Communication of Findings
Since 2004, the CDC Lead Poisoning Prevention Program staff and CDC Division of Media Relations have responded to numerous press inquiries about the 2004 D.C. consultation. Moreover since the 2004 investigation information has been shared regularly and rapidly with other public health authorities, local and federal agencies, including the American Public Health Association, DC Water and Sewer Authority, D.C. Lead program officials, the George Washington University School of Public Health's Water Team, and representatives from U.S. Environmental Protection Agency.
Allegations by Ms. Renner that, "Scientists from other agencies, including EPA and HUD,...were never told about the results" are untrue or misleading. For example, CDC's Lead Poisoning Prevention Branch routinely consults with EPA water experts and solicits their review and comment on a variety of topics. HUD does not have jurisdiction over issues related to lead and water; CDC works closely with HUD on a variety of other issues related to healthy housing.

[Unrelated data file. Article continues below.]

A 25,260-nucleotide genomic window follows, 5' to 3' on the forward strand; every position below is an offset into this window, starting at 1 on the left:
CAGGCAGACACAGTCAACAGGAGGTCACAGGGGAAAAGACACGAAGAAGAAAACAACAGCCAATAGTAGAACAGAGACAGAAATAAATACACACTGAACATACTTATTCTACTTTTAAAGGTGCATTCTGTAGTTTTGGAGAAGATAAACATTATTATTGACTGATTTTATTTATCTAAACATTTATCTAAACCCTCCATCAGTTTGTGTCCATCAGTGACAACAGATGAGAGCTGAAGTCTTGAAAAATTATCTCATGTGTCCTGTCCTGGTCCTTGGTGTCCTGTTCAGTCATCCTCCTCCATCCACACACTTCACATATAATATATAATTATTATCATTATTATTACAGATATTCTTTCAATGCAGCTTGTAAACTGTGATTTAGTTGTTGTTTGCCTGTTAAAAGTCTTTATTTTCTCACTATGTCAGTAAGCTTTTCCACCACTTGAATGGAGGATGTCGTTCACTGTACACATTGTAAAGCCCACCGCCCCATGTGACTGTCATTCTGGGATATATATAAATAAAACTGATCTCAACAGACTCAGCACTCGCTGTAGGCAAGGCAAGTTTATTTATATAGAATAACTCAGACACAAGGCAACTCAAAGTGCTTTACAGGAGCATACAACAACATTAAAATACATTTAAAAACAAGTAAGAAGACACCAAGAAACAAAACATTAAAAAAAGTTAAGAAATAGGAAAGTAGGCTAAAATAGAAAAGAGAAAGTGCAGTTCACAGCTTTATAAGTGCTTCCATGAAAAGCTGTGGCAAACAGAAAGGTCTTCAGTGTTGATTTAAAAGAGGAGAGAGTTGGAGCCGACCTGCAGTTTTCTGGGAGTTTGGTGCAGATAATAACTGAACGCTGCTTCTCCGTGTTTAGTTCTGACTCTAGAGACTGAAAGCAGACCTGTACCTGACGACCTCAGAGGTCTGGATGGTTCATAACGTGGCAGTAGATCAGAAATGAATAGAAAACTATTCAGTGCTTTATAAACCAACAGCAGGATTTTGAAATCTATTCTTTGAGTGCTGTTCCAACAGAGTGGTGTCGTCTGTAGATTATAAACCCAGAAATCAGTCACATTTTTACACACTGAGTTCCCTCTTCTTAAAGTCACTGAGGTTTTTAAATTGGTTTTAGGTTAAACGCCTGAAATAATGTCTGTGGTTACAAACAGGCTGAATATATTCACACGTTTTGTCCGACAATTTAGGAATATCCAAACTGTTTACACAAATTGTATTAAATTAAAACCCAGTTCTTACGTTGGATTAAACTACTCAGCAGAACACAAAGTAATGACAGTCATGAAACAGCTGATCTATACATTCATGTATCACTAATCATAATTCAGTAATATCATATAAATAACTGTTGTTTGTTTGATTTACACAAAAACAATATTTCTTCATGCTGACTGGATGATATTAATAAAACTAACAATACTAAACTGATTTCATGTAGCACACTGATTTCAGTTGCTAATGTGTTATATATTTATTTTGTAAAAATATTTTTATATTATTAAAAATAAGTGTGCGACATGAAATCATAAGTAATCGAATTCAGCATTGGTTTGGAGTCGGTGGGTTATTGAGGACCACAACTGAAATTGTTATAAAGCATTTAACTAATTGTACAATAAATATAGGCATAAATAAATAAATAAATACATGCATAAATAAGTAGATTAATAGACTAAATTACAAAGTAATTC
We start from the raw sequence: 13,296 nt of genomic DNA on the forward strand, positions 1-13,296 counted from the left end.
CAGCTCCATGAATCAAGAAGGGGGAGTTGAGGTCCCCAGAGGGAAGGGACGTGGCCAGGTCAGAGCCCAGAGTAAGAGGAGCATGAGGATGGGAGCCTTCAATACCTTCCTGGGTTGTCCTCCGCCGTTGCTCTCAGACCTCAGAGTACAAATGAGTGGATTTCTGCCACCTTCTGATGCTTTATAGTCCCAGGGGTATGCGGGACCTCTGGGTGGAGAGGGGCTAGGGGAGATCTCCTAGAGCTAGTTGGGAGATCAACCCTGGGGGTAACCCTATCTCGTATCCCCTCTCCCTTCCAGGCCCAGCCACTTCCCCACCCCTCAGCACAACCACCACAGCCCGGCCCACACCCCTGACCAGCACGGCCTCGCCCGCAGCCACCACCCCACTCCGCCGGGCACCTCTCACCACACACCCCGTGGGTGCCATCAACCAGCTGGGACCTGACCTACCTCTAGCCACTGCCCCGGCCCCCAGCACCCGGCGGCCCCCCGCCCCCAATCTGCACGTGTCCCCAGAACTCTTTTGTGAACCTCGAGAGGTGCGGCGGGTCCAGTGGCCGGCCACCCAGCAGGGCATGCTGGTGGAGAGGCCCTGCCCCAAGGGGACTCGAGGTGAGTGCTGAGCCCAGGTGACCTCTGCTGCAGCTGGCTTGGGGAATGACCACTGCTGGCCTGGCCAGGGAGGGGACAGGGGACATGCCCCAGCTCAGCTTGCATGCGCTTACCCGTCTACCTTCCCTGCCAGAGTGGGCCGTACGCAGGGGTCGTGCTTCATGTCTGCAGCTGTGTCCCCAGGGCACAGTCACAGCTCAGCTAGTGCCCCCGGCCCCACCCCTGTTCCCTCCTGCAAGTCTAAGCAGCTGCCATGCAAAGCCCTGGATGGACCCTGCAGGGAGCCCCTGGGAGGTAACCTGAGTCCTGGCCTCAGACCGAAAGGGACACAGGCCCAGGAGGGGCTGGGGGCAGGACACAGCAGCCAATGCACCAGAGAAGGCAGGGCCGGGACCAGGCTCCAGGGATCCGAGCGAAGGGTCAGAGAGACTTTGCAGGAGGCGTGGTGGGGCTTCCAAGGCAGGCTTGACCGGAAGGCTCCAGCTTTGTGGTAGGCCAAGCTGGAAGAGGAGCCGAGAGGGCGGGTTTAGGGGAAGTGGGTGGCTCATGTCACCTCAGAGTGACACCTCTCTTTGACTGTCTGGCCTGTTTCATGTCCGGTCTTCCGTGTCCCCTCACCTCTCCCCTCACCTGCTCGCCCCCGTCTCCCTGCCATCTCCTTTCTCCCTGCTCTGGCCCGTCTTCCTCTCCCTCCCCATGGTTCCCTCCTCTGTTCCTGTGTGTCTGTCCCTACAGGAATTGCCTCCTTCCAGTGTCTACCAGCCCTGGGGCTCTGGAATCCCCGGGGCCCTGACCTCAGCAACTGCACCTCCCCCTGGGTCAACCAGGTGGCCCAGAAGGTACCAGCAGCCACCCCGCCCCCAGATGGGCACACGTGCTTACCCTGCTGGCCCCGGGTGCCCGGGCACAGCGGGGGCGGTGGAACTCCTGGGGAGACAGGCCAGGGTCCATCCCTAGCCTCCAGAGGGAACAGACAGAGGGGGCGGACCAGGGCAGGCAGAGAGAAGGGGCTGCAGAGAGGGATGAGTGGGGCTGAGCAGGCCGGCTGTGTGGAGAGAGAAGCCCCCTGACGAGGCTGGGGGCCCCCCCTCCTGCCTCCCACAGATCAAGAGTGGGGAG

[To substantiate the claim that Ms. Renner's statement about CDC's non-disclosure of the 2007 APHA presentation was "untrue" or "misleading," please provide the following:
- The names of all agencies and individual employees CDC informed about its 2007 findings, as well as the dates and methods by which this information was delivered.
- Copies of any and all written documents (letters and/or e-mails) disclosing the 2007 findings to agencies/individuals outside CDC.
- Any and all public health recommendations accompanying CDC's disclosure of the 2007 findings.
Alleged Failure to Share New Information
In 2007, preliminary findings of the 2004 public health consultation were presented during the annual meeting of the American Public Health Association, and the abstract was published in annual conference program guide.
It is common practice in scientific circles to present preliminary findings at scientific meetings as a way for researchers to receive comment and advice from other experts. This presentation did not present complete data analysis nor did it include all the analysis that were planned and necessary for a scientific manuscript. Since that time CDC has obtained additional statistical analyses, undertaken additional peer review, and continued to strengthen the manuscript. We believe these aspects of the scientific process are essential to conducting and communicating the best quality science. The manuscript is expected to be published later this year.